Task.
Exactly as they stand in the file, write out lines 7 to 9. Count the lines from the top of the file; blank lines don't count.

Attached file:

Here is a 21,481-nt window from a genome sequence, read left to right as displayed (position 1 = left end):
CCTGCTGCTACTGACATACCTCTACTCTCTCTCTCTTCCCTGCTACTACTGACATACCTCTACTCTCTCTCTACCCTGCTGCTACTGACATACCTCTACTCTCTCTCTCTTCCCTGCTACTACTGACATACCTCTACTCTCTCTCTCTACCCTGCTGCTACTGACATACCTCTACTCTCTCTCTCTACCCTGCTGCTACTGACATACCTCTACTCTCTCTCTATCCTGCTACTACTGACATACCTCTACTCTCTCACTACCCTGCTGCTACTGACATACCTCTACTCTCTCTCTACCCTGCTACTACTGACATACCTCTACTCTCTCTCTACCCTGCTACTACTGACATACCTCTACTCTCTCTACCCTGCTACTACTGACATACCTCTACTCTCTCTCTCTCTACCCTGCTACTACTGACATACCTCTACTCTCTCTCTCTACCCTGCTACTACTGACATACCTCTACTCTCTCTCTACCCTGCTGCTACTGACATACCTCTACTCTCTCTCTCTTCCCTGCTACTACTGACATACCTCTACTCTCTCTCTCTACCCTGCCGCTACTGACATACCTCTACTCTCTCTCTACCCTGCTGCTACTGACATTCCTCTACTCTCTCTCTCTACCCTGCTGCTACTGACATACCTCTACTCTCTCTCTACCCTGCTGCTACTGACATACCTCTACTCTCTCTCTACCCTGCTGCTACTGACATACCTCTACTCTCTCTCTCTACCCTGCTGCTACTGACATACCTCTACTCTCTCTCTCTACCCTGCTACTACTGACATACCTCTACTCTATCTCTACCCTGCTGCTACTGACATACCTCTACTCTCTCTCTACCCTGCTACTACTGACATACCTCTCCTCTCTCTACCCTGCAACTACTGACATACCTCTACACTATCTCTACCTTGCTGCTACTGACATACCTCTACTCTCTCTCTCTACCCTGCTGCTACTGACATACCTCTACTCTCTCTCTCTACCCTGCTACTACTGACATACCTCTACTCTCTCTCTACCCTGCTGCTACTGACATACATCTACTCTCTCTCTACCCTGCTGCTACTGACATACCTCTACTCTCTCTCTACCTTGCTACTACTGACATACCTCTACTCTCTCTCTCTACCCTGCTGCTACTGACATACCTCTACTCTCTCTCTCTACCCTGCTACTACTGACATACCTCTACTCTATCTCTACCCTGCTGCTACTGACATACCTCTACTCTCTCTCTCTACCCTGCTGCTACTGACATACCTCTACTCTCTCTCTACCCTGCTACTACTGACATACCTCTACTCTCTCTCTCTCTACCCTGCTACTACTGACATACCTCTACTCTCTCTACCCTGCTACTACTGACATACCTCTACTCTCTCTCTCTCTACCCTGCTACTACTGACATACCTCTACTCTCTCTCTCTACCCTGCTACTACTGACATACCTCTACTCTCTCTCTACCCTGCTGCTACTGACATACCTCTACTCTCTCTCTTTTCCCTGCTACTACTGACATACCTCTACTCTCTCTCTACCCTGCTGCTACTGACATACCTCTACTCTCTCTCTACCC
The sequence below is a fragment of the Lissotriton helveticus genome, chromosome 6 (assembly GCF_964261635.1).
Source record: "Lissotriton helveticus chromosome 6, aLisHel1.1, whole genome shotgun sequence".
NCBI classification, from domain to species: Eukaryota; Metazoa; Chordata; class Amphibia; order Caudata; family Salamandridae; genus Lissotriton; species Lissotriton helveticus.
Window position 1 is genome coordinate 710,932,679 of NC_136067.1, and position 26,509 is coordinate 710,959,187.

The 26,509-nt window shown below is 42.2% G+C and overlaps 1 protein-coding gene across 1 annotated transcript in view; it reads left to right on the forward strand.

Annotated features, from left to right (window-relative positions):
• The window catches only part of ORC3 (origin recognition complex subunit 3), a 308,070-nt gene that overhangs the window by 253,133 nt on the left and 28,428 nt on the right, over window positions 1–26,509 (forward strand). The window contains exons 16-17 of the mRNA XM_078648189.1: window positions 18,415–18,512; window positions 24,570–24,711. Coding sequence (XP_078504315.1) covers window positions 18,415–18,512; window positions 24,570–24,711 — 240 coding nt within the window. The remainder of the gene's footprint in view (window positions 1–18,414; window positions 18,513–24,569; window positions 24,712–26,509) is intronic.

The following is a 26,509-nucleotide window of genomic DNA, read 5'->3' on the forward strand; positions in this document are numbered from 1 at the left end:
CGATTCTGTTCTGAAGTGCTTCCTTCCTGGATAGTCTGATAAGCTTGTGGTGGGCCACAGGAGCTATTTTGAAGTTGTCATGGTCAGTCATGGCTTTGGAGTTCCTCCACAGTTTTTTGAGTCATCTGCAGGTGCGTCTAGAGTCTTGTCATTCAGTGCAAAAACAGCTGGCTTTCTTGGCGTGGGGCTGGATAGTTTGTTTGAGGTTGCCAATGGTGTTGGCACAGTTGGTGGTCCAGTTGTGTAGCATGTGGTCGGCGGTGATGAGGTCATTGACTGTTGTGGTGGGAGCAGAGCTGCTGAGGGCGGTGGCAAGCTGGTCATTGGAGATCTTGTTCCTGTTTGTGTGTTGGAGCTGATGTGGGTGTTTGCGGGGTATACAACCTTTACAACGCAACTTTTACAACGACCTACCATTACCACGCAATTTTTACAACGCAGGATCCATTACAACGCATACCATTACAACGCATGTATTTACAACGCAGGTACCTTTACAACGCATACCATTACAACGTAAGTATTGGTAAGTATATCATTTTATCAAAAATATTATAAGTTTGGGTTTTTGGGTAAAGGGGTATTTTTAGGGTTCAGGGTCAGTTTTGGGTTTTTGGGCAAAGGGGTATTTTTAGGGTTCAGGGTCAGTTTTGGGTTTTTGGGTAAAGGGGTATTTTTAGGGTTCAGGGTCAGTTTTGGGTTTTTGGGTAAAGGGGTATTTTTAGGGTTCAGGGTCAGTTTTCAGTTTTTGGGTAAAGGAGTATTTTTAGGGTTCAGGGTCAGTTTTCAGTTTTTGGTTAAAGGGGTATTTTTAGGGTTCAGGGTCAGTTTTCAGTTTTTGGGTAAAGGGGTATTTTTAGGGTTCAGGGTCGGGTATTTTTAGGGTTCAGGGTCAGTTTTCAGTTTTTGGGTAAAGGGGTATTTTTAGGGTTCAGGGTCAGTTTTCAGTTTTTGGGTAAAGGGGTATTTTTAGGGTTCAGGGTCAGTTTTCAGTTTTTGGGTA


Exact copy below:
The 26,509-nt window shown below is 42.2% G+C and overlaps 1 protein-coding gene across 1 annotated transcript in view; it reads left to right on the forward strand.

Annotated features, from left to right (window-relative positions):
• The window catches only part of ORC3 (origin recognition complex subunit 3), a 308,070-nt gene that overhangs the window by 253,133 nt on the left and 28,428 nt on the right, over window positions 1–26,509 (forward strand). The window contains exons 16-17 of the mRNA XM_078648189.1: window positions 18,415–18,512; window positions 24,570–24,711. Coding sequence (XP_078504315.1) covers window positions 18,415–18,512; window positions 24,570–24,711 — 240 coding nt within the window. The remainder of the gene's footprint in view (window positions 1–18,414; window positions 18,513–24,569; window positions 24,712–26,509) is intronic.